A report commissioned by the Arkansas state legislature determined that a decision to end Medicaid expansion in Arkansas could result in “substantial costs” to the state. The Stephen Group report contained recommendations on health care reform for the state. The goal of the report was to inform an Arkansas Health Reform Legislative Task Force, which was charged with recommending a model to replace Arkansas’ Medicaid expansion program: the Health Care Independence Program (HCIP), also known as “the private option.”
Arkansas uses federal money from the Patient Protection and Affordable Care Act (ACA) (P.L. 111-148) Medicaid expansion to subsidize private health insurance for Arkansas residents earning up to 138 percent of the federal poverty level. However, the private option program is slated to end on December 31, 2016. The program will generate added costs for Arkansas if it continues into 2017, with a share of the program cost that will increase to 10 percent by 2021. However, an earlier preliminary report released by the Stephen Group in August 2015 found that a reversion to traditional Medicaid could cost the state up to $438 million.
The most recent report from the Stephen Group, released in October 2015, makes recommendations as to how Arkansas should modify its Medicaid expansion program. The recommendations of the October report are premised on a continuation of the Medicaid expansion program. The report made three “fundamental recommendations” to improve care quality, reduce taxpayer burdens, and make Medicaid service delivery more efficient. The report recommended that the Arkansas legislature should: (1) make efforts to turn HCIP into a transitional program that helps beneficiaries find work, improve their health, get off of aide, and move “up the ladder of opportunity;” (2) bring managed care to all Medicaid beneficiaries; and (3) improve eligibility and program integrity efforts to ensure that Medicaid is only received by the truly eligible.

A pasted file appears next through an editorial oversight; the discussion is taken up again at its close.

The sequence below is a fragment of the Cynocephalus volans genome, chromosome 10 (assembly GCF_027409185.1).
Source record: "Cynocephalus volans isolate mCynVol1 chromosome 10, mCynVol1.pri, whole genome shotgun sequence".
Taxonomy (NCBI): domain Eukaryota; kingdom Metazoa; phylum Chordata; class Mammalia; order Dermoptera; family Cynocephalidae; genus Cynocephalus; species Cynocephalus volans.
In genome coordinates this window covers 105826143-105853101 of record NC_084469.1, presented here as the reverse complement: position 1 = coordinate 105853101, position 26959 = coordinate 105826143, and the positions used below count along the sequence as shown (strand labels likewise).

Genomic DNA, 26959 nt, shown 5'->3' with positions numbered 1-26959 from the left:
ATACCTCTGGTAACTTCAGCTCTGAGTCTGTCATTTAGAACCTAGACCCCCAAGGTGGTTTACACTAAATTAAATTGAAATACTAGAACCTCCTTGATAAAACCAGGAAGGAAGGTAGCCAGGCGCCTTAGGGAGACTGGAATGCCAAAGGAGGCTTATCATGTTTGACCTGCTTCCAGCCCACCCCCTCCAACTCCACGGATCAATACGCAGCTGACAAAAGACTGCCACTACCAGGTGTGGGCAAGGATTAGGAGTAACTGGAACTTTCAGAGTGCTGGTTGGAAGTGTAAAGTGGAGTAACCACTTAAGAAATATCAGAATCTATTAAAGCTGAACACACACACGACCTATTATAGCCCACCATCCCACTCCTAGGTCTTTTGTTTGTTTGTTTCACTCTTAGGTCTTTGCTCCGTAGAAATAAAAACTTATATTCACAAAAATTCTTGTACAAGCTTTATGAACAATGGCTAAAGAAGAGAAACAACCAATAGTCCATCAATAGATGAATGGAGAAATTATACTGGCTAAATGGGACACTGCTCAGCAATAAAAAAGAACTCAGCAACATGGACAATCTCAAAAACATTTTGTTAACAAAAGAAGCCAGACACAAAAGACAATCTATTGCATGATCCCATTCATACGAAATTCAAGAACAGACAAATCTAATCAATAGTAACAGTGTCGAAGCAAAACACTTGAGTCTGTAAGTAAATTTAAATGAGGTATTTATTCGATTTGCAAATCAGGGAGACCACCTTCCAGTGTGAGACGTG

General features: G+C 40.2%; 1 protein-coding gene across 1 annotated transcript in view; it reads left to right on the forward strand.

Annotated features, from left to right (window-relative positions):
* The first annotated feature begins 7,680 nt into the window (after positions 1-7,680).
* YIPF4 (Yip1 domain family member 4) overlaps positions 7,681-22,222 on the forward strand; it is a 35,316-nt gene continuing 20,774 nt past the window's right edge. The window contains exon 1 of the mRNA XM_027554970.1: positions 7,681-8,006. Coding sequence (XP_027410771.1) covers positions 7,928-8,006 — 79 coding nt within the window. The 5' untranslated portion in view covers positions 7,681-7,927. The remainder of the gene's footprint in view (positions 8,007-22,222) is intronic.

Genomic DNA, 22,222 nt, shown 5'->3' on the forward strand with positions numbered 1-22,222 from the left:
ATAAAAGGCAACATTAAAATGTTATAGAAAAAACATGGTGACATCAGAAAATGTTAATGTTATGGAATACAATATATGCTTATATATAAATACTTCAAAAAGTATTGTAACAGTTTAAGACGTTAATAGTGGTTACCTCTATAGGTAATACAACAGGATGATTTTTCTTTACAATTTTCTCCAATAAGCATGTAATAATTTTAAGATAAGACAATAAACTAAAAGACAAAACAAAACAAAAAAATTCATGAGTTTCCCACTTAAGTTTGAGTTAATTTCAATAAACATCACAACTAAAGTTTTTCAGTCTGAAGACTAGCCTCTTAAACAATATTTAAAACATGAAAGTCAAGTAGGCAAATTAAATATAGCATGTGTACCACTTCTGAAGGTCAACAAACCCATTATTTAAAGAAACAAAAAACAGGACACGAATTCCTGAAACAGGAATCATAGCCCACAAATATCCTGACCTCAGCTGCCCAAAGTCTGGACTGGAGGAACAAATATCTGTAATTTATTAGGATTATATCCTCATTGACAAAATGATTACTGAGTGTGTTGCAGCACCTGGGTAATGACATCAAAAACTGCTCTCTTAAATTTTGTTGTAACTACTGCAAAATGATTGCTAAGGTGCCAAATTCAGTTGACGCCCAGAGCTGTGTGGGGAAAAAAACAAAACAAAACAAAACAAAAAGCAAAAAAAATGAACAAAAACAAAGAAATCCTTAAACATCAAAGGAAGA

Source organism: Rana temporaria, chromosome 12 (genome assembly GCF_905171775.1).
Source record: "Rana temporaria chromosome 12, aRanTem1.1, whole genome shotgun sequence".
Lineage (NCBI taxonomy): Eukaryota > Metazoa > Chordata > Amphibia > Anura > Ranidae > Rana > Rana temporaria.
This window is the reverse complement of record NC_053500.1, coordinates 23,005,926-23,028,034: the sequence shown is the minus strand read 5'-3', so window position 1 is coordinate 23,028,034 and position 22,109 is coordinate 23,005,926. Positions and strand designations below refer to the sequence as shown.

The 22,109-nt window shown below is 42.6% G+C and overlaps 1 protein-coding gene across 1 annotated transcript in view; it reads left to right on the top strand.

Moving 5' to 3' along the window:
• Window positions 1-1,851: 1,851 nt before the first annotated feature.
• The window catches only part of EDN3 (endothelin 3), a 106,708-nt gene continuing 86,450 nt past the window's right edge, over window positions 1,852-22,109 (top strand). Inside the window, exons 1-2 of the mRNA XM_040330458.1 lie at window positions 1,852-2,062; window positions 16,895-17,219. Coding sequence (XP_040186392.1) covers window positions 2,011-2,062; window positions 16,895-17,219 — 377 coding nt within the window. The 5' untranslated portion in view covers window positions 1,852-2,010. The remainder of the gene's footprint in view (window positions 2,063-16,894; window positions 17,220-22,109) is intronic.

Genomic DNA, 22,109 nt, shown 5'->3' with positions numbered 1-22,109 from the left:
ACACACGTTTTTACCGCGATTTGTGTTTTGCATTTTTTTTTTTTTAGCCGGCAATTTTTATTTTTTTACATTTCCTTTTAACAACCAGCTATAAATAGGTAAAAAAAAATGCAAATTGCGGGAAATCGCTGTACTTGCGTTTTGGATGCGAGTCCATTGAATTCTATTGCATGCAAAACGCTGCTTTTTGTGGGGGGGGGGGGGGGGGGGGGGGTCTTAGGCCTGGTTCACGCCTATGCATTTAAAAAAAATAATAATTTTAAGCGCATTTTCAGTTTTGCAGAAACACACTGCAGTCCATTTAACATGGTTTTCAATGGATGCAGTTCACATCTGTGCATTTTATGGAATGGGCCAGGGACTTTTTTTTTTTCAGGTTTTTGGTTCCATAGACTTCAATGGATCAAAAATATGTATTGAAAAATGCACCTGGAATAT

Specific recommendations made by the report included ideas to require beneficiaries to sign “wellness agreements,” which would mandate certain wellness practices, and job searching for the unemployed. Another suggestion was based upon the idea of a “wellness report card,” which would lead to premiums and co-pays for those that failed to meet wellness objectives. For individuals unable to pay, failure to meet certain wellness objectives could lock them out of certain services—vision and dental—until compliance with the report card is obtained. The report also recommended a 20 hour per week work requirement, premiums for individuals above 100 percent of the poverty line, and work training referrals for the unemployed. The report labels the work requirement recommendations as “out of the box” in recognition of the fact that federal officials have rejected a work requirement component of Medicaid eligibility.
The report also focused on ways that the existing program can be fortified to reduce losses. For example, the report identified opportunities to strengthen the eligibility verification process and better detect fraud. The report indicates that for as many as 20,110 people enrolled in the Arkansas Medicaid program, their best available address is not in Arkansas. In other words, many individuals may have moved out of Arkansas but are continuing to take advantage of private option services. Or, in some cases, the state may be making payments to insurance carriers even though no services are being used by the individual the payments are being made for. The report also discovered that Arkansas lacks the ability to make real-time checks on applicant’s identity, assets, and addresses.
The private option’s future
The task force will review the report and intends to make recommendation’s regarding the future of the private option by the end of December 2015.